After considering the evidence concerning the affirmative defenses, with all the other evidence in this case, if you are not convinced beyond a reasonable doubt of the defendant’s guilt, you must return a verdict of not guilty.
On appeal, defendant contends that under the facts of this case, the make-my-day instruction should not have required the jury to find he had a reasonable belief the victim had committed a crime in the dwelling in addition to the uninvited entry. He maintains that the instruction should have required only that he had a reasonable belief the victim was committing or intended to commit a crime in the dwelling, in addition to the uninvited entry. We agree, but conclude reversal is not required.
As a threshold matter, we address and reject defendant’s argument that jury instructions with elemental errors should be reviewed for structural error.
In Griego v. People, supra, the supreme court held that “when a trial court misinstructs the jury on an element of an offense, either by omitting or misdescribing that element, that error is subject to constitutional harmless or plain error analysis and is not reviewable under structural error standards.”Griego v. People, supra, 19 P.3d at 8. The court expressly disapproved its prior holding in People v. Vance, 933 P.2d 576 (Colo.1997), upon which defendant relies.
We also reject the People’s argument that the instruction in issue was attributable to defendant, and that the invited error doctrine precludes him from challenging it. The record is silent regarding who drafted or tendered this instruction, and there is no basis for presuming it was attributable to defendant. See People v. Stewart, supra.
Because no contemporaneous objection was made to the instruction, we review the jury instruction for ordinary plain error. See Crim. P. 52(b); Wilson v. People, supra; People v. Johnson, supra.
Turning to the merits of defendant’s argument, we conclude the instruction was erroneous because defendant had an affirmative defense under the make-my-day statute if the evidence showed and the jury found, in addition to the unlawful entry, that defendant had a reasonable belief the victim was committing or intended to commit a crime in the dwelling. However, the jury instruction given here imposed a different requirement inconsistent with the facts, namely, that the evidence show and the jury find, in addition to the unlawful entry, that defendant had a reasonable belief the victim actually had committed a crime in the dwelling.
Nevertheless, we conclude the erroneous instruction did not constitute plain error because there was no evidence the victim’s entry into the house was unlawful, and therefore, no basis on which a reasonable jury could have acquitted defendant under the make-my-day statute.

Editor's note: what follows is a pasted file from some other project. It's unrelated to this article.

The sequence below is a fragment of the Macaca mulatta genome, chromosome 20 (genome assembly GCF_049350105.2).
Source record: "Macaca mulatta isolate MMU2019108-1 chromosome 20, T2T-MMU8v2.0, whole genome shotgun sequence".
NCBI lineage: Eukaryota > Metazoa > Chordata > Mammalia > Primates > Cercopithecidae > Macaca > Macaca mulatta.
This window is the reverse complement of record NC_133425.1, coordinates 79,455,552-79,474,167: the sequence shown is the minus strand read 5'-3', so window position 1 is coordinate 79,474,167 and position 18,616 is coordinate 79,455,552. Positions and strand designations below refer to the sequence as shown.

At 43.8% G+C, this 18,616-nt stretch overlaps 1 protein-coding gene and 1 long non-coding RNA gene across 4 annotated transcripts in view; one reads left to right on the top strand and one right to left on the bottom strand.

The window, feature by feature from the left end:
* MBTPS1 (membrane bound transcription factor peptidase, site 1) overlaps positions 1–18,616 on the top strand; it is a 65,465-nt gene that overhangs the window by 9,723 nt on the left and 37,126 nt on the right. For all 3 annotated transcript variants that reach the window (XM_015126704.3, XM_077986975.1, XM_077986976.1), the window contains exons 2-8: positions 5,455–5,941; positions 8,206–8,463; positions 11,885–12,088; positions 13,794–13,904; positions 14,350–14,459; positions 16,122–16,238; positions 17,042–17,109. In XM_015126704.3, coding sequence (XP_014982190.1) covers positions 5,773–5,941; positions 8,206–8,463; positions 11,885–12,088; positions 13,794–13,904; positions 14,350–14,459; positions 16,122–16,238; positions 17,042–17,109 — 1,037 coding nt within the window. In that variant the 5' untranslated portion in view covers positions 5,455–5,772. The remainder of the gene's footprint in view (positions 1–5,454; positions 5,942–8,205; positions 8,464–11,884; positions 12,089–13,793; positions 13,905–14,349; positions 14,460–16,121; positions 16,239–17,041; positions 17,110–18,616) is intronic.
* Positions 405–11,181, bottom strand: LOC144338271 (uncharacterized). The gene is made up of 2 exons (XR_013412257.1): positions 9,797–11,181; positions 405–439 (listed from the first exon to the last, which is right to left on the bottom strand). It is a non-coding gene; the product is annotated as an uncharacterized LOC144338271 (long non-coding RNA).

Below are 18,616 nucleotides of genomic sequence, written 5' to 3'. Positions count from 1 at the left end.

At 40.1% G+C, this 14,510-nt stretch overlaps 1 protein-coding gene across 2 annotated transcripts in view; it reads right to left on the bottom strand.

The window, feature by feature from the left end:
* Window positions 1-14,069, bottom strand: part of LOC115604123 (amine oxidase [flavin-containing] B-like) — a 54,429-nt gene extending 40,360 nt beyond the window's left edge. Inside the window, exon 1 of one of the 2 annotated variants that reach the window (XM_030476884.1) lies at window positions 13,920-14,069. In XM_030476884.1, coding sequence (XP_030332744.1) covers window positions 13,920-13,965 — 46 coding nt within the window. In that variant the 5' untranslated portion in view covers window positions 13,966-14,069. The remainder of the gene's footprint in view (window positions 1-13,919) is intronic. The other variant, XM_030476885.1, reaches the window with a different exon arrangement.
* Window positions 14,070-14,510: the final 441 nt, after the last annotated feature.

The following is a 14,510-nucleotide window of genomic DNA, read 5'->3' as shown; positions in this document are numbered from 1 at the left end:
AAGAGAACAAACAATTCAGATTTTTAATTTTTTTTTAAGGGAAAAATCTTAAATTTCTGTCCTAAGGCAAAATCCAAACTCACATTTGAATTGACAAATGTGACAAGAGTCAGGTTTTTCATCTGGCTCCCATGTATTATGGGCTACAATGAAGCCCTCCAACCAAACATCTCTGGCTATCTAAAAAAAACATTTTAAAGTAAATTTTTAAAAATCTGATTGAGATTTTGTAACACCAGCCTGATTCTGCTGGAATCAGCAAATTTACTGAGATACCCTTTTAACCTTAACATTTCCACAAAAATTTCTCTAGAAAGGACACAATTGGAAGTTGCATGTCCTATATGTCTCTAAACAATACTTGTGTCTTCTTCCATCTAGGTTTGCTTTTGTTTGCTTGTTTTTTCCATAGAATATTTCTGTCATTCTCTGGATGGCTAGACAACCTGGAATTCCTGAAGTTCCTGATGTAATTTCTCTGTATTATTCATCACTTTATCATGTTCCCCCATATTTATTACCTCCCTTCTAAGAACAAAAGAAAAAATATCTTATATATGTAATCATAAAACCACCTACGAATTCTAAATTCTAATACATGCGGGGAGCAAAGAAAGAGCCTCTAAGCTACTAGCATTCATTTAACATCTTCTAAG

In People v. McNeese, 892 P.2d 304, 310 (Colo.1995), the supreme court addressed the make-my-day statute at length and discussed the legislative intent behind it. The court concluded unlawful entry means a knowing, criminal entry into a dwelling, and stated:
In the House and Senate debates on the original “make-my-day” bill, the sponsors [of the] bill referred to the bill as a “homeowner’s protection bill.” In describing the function of the bill, the House and Senate sponsors repeatedly alluded to the bill’s protection of homeowners from “intruders” and people who “break and enter” into homes “illegally.”
The sponsors pointed out the bill’s potential for deterring criminals from breaking into homes. The typical scenario discussed in the debates and hearings involved an illegal entry into a home by a stranger in the middle of the night. The legislative history indicates that the General Assembly intended the “make-my-day” statute to apply in situations where an intruder illegally enters a dwelling. The hearings and debates also demonstrate that the bill was meant to deter criminals from breaking into a home to commit a crime.
People v. McNeese, supra, 892 P.2d at 310 (citations omitted; emphases added).
The supreme court reasoned that the statute immunizes from criminal prosecution an occupant of a dwelling who uses deadly force and that the “knowing, criminal entry requirement affords the occupant of a dwelling *482 sufficient protection from criminal prosecution, while discouraging random violence.”People v. McNeese, supra, 892 P.2d at 311; see People v. Guenther, supra, 740 P.2d at 977 (statute creates “conditional immunity” applicable only if certain factual elements are established).
Thus, “unlawful entry” requires an entry “in knowing violation of the criminal law,” People v. McNeese, supra, 892 P.2d at 311, and unlawfully remaining on property does not satisfy this requirement. People v. Drennon, 860 P.2d 589 (Colo.App.1993). Further, while every unlawful entry is necessarily uninvited, an uninvited entry is not necessarily unlawful. People v. McNeese, supra, 892 P.2d at 312; see People v. Malczewski, 744 P.2d 62 (Colo.1987)(police officer’s entry into house was lawful though uninvited).
As a division of this court stated in People v. Drennon, supra, 860 P.2d at 591: “[T]he victim was invited into the defendant’s residence. Only later was the victim asked to leave. Consequently … the defendant has failed to establish the legal elements of § 18-1-704.5 to bar prosecution.”